seL4 Tutorial 3

The third tutorial is designed to teach the basics of seL4 IPC using Endpoint objects, and userspace paging management. You’ll be led through the process of creating a new thread (retyping an untyped object into a TCB object), and also made to manually do your own memory management to allocate some virtual memory for use as the shared memory buffer between your two threads.

Don’t gloss over the globals declared before main() – they’re declared for your benefit so you can grasp some of the basic data structures. Uncomment them one by one as needed when going through the tasks.

You’ll observe that the things you’ve already covered in the second tutorial are filled out and you don’t have to repeat them: in much the same way, we won’t be repeating conceptual explanations on this page, if they were covered by a previous tutorial in the series.

Learning outcomes

  • Repeat the spawning of a thread. “'’If it’s nice, do it twice’’” – Caribbean folk-saying. Once again, the new thread will be sharing its creator’s VSpace and CSpace.
  • Introduction to the idea of badges, and minting badged copies of an Endpoint capability. NB: you don’t mint a new copy of the Endpoint object, but a copy of the capability that references it.
  • Basic IPC: sending and receiving: how to make two threads communicate.
  • IPC Message format, and Message Registers. seL4 binds some of the first Message Registers to hardware registers, and the rest are transferred in the IPC buffer.
  • Understand that each thread has only one IPC buffer, which is pointed to by its TCB. It’s possible to make a thread wait on both an Endpoint and a Notification using “Bound Notifications”.
  • Understand CSpace pointers, which are really just integers with multiple indexes concatenated into one. Understanding them well however, is important to understanding how capabilities work. Be sure you understand the diagram on the “CSpace example and addressing” slide.


First, build the tutorial:

# create a build directory
mkdir build_hello_3
cd build_hello_3
# initialise your build directory
../init --plat pc99 --tut hello-3
# build it
# run it in qemu

Look for TASK in the hello-3/src directory for each task.


As we mentioned in passing before, threads in seL4 do their own memory management. You implement your own Virtual Memory Manager, essentially. To the extent that you must allocate a physical memory frame, then map it into your thread’s page directory – and even manually allocate page tables on your own, where necessary.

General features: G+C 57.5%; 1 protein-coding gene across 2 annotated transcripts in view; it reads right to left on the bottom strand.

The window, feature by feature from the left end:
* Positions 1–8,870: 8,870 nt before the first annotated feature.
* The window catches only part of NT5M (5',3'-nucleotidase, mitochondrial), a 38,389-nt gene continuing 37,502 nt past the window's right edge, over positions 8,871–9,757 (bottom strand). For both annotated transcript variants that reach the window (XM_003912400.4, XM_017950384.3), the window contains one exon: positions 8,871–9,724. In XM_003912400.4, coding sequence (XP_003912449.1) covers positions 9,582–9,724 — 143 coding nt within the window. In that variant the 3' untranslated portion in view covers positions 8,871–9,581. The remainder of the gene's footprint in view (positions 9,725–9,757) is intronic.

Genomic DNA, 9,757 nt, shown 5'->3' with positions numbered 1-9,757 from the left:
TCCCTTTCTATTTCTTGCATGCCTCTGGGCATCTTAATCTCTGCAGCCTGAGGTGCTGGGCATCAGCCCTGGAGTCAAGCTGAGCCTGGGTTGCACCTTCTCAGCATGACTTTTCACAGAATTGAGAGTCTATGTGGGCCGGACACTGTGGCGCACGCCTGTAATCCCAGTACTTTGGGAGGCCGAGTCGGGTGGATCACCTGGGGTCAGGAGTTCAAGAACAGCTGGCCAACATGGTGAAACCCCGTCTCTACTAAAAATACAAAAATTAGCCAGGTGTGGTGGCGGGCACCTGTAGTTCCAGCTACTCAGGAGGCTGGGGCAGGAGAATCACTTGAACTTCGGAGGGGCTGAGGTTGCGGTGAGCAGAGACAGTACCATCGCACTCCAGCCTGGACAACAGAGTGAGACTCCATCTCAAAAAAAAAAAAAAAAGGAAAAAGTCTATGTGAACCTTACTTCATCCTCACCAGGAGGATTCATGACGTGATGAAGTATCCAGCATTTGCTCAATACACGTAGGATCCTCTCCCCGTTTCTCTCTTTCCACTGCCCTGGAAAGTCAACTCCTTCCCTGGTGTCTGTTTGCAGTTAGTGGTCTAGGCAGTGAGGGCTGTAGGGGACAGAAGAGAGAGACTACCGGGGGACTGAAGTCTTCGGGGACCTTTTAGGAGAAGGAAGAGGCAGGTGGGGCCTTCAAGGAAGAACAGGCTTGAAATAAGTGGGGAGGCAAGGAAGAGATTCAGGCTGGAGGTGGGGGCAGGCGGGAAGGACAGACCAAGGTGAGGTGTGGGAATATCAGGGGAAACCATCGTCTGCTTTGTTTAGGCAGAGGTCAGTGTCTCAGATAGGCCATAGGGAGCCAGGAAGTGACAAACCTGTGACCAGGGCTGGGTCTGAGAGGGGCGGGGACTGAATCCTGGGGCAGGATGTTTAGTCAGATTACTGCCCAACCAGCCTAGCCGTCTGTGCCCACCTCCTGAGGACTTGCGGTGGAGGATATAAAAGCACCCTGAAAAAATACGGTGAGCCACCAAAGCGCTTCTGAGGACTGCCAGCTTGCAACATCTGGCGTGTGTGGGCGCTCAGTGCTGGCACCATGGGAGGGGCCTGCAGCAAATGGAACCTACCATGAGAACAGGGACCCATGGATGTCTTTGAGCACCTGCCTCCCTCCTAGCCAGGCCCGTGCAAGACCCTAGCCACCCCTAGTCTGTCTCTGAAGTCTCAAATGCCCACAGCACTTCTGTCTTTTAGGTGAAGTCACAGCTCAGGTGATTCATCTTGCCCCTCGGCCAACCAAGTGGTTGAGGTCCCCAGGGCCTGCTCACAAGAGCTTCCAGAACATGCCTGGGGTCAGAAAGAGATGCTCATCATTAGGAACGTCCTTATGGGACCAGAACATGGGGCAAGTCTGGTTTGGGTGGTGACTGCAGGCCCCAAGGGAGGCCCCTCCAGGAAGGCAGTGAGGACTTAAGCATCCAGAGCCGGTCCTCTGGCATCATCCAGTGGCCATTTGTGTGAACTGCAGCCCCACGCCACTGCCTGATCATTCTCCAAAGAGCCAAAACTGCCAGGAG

Here’s the first step in a conventional memory manager’s process of allocating memory: first allocate a physical frame. As you would expect, you cannot directly write to or read from this frame object since it is not mapped into any virtual address space as yet. Standard restrictions of a MMU-utilizing kernel apply.


Take note of the line of code that precedes this: the one where a virtual address is randomly chosen for use. This is because, as we explained before, the process is responsible for its own Virtual Memory Management. As such, if it chooses, it can map any page in its VSpace to physical frame. It can technically choose to do unconventional things, like not unmap PFN #0. The control of how the address space is managed is up to the threads that have write-capabilities to that address space. There is both flexibility and responsibility implied here. Granted, seL4 itself provides strong guarantees of isolation even if a thread decides to go rogue.

Attempt to map the frame you allocated earlier, into your VSpace. A keen reader will pick up on the fact that it’s unlikely that this will work, since you’d need a new page table to contain the new page-table-entry. The tutorial deliberately walks you through both the mapping of a frame into a VSpace, and the mapping of a new page-table into a VSpace.


So just as you previously had to manually retype a new frame to use for your IPC buffer, you’re also going to have to manually retype a new page-table object to use as a leaf page-table in your VSpace.


If you successfully retyped a new page table from an untyped memory object, you can now map that new page table into your VSpace, and then try again to finally map the IPC-buffer’s frame object into the VSpace.


Use seL4_ARCH_Page_Map to map the frame in. If everything was done correctly, there is no reason why this step should fail. Complete it and proceed.


Now we have a (fully mapped) IPC buffer – but no Endpoint object to send our IPC data across. We must retype an untyped object into a kernel Endpoint object, and then proceed. This could be done via a more low-level approach using seL4_Untyped_Retype(), but instead, the tutorial makes use of the VKA allocator. Remember that the VKA allocator is an seL4 type-aware object allocator? So we can simply ask it for a new object of a particular type, and it will do the low-level retyping for us, and return a capability to a new object as requested.

In this case, we want a new Endpoint so we can do IPC. Complete the step and proceed.


Badges are used to uniquely identify a message queued on an endpoint as having come from a particular sender. Recall that in seL4, each thread has only one IPC buffer. If multiple other threads are sending data to a listening thread, how can that listening thread distinguish between the data sent by each of its IPC partners? Each sender must “badge” its capability to its target’s endpoint.